$ first time played live (or "live"), with extended outro

% unfinished

^ w/ Caroline teases

& w/ Caroline and Neal's Jam teases

~ new fingerpicking arrangment

+ outro only, "completing" the version from earlier in the set


Guest Room Sessions #4


Recorded Live in the Guest Room

Audio by The Ghost Pines

Video by The Ghost Pines

Mixing and Mastering by The Ghost Pines

Audio Source: 2 MXL Condenser 990 Mics > Behringer Eurorack UB1202 > HP Lappy Soundcard

Video Source: Pixel 3 Video Camera (1080p) on a tripod

Lineage: Audacity 2.3.3 > WAV > FLAC > Ultra Quality VBR MP3

8/16/21 SETLIST:

01 Intro

02 Badlands*

03 Ghosts Of The Highway ->

04 Ice On The Mountain@

05 The Ghost Of Tom Joad (Bruce Springsteen)*

06 Fear >

07 Long Black Veil (Traditional)

08 I Love You (Or The Mountains)

09 Trains

10 Amie

11 Autumnsong*#

12 Ways To Fly (Part II)

13 Loving Cup (The Rolling Stones)

* w/ harmonica

@ w/ "Ghosts Of The Highway"-style intro

# new arrangement, with new intro and outro

Last but not least, I'll write a bit here about the creation of Fire and Rain. This is the final album in the cycle, the "winter" one. I wanted to end with an album that felt like winter, like a loss of hope and a sacrifice of the sunlight of summer to darkness...but that also acknowledged that, in the end, the wheel will come back around. It's a cycle, remember? Not a line.

So, that was part of the inspiration behind this album. The other part was Ryan Adams' album 29. I've sort of personally "cancelled" Ryan Adams from my musical cosmology, for reasons that I've written about on this site before, but that you can also read about in the New York Times. But, way back when, at the height of my Ryan Adams fandom in 2005, he released three albums in one year, and that trilogy ended with 29, a massive tonal and sonic departure from the other albums he'd released that year (and, arguably, anything else he'd ever released). Even by Ryan Adams' standards, 29 is dark, like, really dark, stylistically inconsistent, and badly in need of some trimming. But that's why I love(d) it. Ever since, I've wanted to make an album like it, and for better and worse, with Fire and Rain, that's what I did. I consciously kept from editing myself on this album, unlike on the others, to the point that I'd planned a twelve-minute album closer which, upon recording, ballooned to twenty-nine minutes, and I just left it that way. That's not to say there wasn't quality control or thought put into the album, but just that I wanted to make sure the usual, sensible limitations I put on a song or album wouldn't hold me back from seeing how dark I could go.

If that makes you want to hear the album, you'll probably love it. If it makes you want to never listen to the album, you'll probably hate it.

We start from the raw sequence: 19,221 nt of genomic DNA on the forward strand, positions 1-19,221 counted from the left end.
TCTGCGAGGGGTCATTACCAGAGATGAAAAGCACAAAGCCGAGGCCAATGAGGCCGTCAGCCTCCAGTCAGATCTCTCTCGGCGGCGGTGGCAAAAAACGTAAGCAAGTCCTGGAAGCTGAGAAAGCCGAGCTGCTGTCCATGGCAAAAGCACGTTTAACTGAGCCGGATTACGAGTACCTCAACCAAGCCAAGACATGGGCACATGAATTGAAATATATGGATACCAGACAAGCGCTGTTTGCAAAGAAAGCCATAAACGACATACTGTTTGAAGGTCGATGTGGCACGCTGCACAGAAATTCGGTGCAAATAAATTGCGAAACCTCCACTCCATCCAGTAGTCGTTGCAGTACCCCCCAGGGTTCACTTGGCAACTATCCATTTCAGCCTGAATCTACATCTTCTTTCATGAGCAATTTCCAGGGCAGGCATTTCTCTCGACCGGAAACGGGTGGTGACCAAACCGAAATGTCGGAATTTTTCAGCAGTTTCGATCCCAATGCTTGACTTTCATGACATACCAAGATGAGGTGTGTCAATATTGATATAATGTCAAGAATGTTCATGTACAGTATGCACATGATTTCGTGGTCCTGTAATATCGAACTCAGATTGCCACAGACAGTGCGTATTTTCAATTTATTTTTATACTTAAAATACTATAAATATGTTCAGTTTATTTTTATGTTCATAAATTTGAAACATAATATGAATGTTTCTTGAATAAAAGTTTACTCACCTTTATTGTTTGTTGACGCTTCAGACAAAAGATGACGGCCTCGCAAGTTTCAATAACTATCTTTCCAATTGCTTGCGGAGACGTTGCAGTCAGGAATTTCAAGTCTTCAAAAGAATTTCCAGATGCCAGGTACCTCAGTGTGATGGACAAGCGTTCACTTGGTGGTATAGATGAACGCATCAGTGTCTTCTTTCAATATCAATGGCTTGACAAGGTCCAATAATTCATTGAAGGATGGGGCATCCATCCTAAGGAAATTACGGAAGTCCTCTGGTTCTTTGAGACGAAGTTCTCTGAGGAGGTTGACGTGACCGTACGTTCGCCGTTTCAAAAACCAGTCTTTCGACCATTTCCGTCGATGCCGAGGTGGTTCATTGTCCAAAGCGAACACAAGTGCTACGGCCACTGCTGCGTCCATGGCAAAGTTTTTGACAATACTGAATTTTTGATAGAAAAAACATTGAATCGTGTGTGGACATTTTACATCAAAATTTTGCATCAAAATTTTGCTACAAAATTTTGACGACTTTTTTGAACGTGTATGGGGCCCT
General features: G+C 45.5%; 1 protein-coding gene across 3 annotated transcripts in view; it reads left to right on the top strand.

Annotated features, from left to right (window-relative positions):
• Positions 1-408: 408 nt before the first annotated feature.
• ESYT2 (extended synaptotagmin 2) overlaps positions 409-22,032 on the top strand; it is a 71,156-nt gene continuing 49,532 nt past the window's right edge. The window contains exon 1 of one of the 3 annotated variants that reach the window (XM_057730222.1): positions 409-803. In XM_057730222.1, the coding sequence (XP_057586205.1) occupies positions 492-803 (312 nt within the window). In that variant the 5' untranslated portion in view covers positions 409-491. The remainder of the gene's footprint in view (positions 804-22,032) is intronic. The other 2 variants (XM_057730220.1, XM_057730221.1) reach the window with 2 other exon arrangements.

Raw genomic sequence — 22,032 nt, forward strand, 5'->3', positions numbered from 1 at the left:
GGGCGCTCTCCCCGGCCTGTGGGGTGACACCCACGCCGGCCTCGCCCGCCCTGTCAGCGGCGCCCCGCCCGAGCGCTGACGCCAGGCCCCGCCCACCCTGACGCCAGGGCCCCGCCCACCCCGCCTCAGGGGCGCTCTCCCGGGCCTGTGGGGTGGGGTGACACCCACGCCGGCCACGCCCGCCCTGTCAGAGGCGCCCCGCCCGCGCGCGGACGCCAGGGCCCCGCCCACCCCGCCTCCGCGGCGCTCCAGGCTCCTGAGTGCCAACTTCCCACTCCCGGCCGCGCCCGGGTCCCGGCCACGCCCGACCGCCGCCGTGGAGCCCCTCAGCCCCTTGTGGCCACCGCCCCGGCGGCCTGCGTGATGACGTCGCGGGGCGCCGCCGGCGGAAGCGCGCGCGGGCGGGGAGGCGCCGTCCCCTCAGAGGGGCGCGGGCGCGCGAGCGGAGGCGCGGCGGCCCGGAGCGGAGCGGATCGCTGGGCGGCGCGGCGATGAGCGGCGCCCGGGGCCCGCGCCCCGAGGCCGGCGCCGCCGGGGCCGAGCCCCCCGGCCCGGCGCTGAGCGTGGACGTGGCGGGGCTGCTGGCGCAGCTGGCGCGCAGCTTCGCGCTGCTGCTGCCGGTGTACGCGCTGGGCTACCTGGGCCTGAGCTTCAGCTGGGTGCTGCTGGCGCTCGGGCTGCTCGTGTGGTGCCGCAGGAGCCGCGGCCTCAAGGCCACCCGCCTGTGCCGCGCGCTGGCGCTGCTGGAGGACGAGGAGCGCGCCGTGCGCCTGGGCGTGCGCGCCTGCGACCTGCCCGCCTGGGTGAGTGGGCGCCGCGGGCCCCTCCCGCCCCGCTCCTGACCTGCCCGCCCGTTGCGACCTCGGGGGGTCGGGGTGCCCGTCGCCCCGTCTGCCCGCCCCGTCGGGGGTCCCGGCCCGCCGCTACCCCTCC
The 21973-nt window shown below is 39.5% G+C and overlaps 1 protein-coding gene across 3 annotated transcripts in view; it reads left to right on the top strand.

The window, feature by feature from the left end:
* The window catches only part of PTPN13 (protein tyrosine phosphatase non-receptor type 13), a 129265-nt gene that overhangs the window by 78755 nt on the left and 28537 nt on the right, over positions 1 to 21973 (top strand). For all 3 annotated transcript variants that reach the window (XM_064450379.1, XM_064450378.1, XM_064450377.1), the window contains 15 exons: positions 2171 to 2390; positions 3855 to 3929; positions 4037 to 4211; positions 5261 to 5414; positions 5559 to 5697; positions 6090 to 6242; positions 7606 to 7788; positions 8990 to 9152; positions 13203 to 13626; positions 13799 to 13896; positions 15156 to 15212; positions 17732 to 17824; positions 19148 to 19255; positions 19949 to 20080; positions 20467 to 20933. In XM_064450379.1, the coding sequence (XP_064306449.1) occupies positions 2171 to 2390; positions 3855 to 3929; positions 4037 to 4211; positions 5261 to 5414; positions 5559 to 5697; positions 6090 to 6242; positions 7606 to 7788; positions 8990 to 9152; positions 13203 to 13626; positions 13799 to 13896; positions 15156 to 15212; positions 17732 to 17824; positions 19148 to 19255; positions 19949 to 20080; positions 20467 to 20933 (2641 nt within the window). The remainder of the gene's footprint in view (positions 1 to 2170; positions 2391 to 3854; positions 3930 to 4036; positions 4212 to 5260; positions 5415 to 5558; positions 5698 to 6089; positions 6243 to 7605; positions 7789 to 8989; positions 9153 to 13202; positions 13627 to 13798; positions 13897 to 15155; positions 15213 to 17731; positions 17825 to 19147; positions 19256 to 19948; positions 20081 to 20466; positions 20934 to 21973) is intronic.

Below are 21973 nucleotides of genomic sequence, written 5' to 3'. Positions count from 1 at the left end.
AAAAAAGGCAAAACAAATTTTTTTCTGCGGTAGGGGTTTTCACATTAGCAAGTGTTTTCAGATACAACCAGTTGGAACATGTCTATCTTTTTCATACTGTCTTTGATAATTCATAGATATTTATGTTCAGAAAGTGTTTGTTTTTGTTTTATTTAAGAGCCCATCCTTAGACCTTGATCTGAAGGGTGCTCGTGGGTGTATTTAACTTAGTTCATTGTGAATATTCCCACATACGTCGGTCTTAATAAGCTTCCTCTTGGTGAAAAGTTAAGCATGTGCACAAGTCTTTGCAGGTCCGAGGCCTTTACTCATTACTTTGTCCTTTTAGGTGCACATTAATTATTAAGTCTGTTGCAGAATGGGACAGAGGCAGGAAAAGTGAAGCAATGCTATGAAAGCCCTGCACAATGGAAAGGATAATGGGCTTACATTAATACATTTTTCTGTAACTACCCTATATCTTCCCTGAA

Stylistically, I'd say it shares the most DNA with Ride, actually: there are a lot of jammy, instrumental passages, weird sonic experiments, and the like. I struggled sometimes recording Ride while trying to keep track of all of the separate tracks bouncing around in my Audacity projects, but the size of the project files on a few of the Fire and Rain tracks were absolutely enormous compared to the Ride songs. There's a lot going on sonically here, at least by my standards.

And did I mention lots of the songs are weird? Like, pretty weird? There are only three songs here that sound to me like anything else I've written, and two of those ("Please Don't Let Me Go" and "Blackbird Girl") are the saddest breakup songs I've come up with, ever, while the third one ("Fire and Rain") is nineteen minutes long. I'm lucky if I can play a third of the songs off of this album without having to look up the chords and lyrics as a reminder first. That said, while I feel like I've grown immensely as a songwriter, guitarist, and producer through the process of making all of the albums I've put out this year, Fire and Rain is the one that has had the most impact on me, and makes me the most excited for what I'll write next. Coming through the darkness and finding yourself on the other side definitely allows you to see the world in a new way, though that's about all I can say to recommend the experience.

Anyway, to the song notes!

I got it into my head at some point that I wanted to write a story song about a haunted ghost train and a battle between good and evil where evil wins. I mentioned a mariachi band in the lyrics, and then thought "What if I actually played the mariachi band's song within the other song?" Suddenly, "Badlands" was nine minutes long and felt like the perfect way to open this ridiculously long and convoluted album.